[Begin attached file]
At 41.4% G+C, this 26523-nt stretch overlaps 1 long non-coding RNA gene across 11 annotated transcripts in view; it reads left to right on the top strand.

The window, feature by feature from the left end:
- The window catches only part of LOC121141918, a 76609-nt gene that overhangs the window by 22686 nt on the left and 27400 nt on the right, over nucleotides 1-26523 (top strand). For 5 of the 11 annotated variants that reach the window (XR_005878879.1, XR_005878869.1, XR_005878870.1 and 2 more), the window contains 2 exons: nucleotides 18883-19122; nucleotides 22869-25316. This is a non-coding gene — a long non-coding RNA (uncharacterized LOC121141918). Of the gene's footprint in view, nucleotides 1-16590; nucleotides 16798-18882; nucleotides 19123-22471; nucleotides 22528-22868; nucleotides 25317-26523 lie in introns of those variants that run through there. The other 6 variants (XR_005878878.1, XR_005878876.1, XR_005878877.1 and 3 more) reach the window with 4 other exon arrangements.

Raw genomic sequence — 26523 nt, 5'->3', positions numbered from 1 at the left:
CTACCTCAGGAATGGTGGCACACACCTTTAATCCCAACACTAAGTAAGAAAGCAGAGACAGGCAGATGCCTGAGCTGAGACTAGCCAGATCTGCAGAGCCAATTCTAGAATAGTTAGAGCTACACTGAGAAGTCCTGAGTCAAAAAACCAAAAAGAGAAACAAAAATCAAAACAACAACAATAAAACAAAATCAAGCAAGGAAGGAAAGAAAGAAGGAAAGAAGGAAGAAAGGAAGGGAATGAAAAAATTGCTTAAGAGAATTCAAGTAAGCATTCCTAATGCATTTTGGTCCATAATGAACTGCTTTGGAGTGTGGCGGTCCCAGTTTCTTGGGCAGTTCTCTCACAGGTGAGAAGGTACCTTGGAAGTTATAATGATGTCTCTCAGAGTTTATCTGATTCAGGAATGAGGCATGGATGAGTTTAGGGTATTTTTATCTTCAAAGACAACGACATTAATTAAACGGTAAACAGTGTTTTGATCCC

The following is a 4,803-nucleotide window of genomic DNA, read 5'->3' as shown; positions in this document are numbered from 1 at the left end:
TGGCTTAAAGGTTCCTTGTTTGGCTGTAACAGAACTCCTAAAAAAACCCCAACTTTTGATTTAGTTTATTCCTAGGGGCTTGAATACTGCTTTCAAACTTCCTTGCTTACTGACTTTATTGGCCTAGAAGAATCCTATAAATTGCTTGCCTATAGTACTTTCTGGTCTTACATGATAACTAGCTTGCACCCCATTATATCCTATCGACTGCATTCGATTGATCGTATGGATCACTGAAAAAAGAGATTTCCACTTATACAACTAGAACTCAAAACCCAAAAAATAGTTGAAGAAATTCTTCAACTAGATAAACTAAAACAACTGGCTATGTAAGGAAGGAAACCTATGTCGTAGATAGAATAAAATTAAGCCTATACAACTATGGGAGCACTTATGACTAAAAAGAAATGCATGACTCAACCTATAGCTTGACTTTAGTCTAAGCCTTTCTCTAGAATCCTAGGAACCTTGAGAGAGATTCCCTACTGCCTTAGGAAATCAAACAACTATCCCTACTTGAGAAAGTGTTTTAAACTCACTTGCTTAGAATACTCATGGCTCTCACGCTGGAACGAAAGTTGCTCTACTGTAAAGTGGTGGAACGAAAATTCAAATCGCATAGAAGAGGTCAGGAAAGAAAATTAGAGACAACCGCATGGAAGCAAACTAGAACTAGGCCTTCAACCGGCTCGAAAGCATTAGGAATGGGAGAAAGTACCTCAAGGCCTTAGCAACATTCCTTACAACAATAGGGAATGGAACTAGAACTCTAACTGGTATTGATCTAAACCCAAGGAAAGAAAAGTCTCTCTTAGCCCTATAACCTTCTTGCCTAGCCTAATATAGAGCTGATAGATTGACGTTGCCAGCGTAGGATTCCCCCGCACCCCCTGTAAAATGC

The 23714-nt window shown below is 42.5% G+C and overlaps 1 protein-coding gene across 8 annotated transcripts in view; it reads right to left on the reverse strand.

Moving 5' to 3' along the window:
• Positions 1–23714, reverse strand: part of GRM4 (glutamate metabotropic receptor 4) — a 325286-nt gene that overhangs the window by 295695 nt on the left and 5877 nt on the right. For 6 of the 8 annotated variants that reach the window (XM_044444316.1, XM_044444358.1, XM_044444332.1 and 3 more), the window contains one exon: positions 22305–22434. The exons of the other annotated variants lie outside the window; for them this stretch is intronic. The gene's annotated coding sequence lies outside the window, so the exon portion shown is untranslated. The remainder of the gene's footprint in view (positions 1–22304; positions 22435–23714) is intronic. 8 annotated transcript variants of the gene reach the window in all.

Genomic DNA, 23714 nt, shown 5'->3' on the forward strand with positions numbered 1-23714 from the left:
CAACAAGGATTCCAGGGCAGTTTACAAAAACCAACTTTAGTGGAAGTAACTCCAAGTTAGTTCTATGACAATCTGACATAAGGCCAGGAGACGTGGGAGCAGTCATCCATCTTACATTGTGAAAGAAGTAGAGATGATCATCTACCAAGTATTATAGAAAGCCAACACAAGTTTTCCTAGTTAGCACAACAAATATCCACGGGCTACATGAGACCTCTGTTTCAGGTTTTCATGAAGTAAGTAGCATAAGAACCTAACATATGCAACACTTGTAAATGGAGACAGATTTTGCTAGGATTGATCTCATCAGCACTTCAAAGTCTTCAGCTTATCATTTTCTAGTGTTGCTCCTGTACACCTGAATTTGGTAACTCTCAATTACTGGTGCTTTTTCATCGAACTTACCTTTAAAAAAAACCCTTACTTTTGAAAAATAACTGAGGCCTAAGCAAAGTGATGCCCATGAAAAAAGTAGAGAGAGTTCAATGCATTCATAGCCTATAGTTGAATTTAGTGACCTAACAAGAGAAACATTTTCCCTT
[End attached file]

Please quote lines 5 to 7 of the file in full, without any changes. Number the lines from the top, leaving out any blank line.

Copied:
CTACCTCAGGAATGGTGGCACACACCTTTAATCCCAACACTAAGTAAGAAAGCAGAGACAGGCAGATGCCTGAGCTGAGACTAGCCAGATCTGCAGAGCCAATTCTAGAATAGTTAGAGCTACACTGAGAAGTCCTGAGTCAAAAAACCAAAAAGAGAAACAAAAATCAAAACAACAACAATAAAACAAAATCAAGCAAGGAAGGAAAGAAAGAAGGAAAGAAGGAAGAAAGGAAGGGAATGAAAAAATTGCTTAAGAGAATTCAAGTAAGCATTCCTAATGCATTTTGGTCCATAATGAACTGCTTTGGAGTGTGGCGGTCCCAGTTTCTTGGGCAGTTCTCTCACAGGTGAGAAGGTACCTTGGAAGTTATAATGATGTCTCTCAGAGTTTATCTGATTCAGGAATGAGGCATGGATGAGTTTAGGGTATTTTTATCTTCAAAGACAACGACATTAATTAAACGGTAAACAGTGTTTTGATCCC

The following is a 4,803-nucleotide window of genomic DNA, read 5'->3' as shown; positions in this document are numbered from 1 at the left end:
TGGCTTAAAGGTTCCTTGTTTGGCTGTAACAGAACTCCTAAAAAAACCCCAACTTTTGATTTAGTTTATTCCTAGGGGCTTGAATACTGCTTTCAAACTTCCTTGCTTACTGACTTTATTGGCCTAGAAGAATCCTATAAATTGCTTGCCTATAGTACTTTCTGGTCTTACATGATAACTAGCTTGCACCCCATTATATCCTATCGACTGCATTCGATTGATCGTATGGATCACTGAAAAAAGAGATTTCCACTTATACAACTAGAACTCAAAACCCAAAAAATAGTTGAAGAAATTCTTCAACTAGATAAACTAAAACAACTGGCTATGTAAGGAAGGAAACCTATGTCGTAGATAGAATAAAATTAAGCCTATACAACTATGGGAGCACTTATGACTAAAAAGAAATGCATGACTCAACCTATAGCTTGACTTTAGTCTAAGCCTTTCTCTAGAATCCTAGGAACCTTGAGAGAGATTCCCTACTGCCTTAGGAAATCAAACAACTATCCCTACTTGAGAAAGTGTTTTAAACTCACTTGCTTAGAATACTCATGGCTCTCACGCTGGAACGAAAGTTGCTCTACTGTAAAGTGGTGGAACGAAAATTCAAATCGCATAGAAGAGGTCAGGAAAGAAAATTAGAGACAACCGCATGGAAGCAAACTAGAACTAGGCCTTCAACCGGCTCGAAAGCATTAGGAATGGGAGAAAGTACCTCAAGGCCTTAGCAACATTCCTTACAACAATAGGGAATGGAACTAGAACTCTAACTGGTATTGATCTAAACCCAAGGAAAGAAAAGTCTCTCTTAGCCCTATAACCTTCTTGCCTAGCCTAATATAGAGCTGATAGATTGACGTTGCCAGCGTAGGATTCCCCCGCACCCCCTGTAAAATGC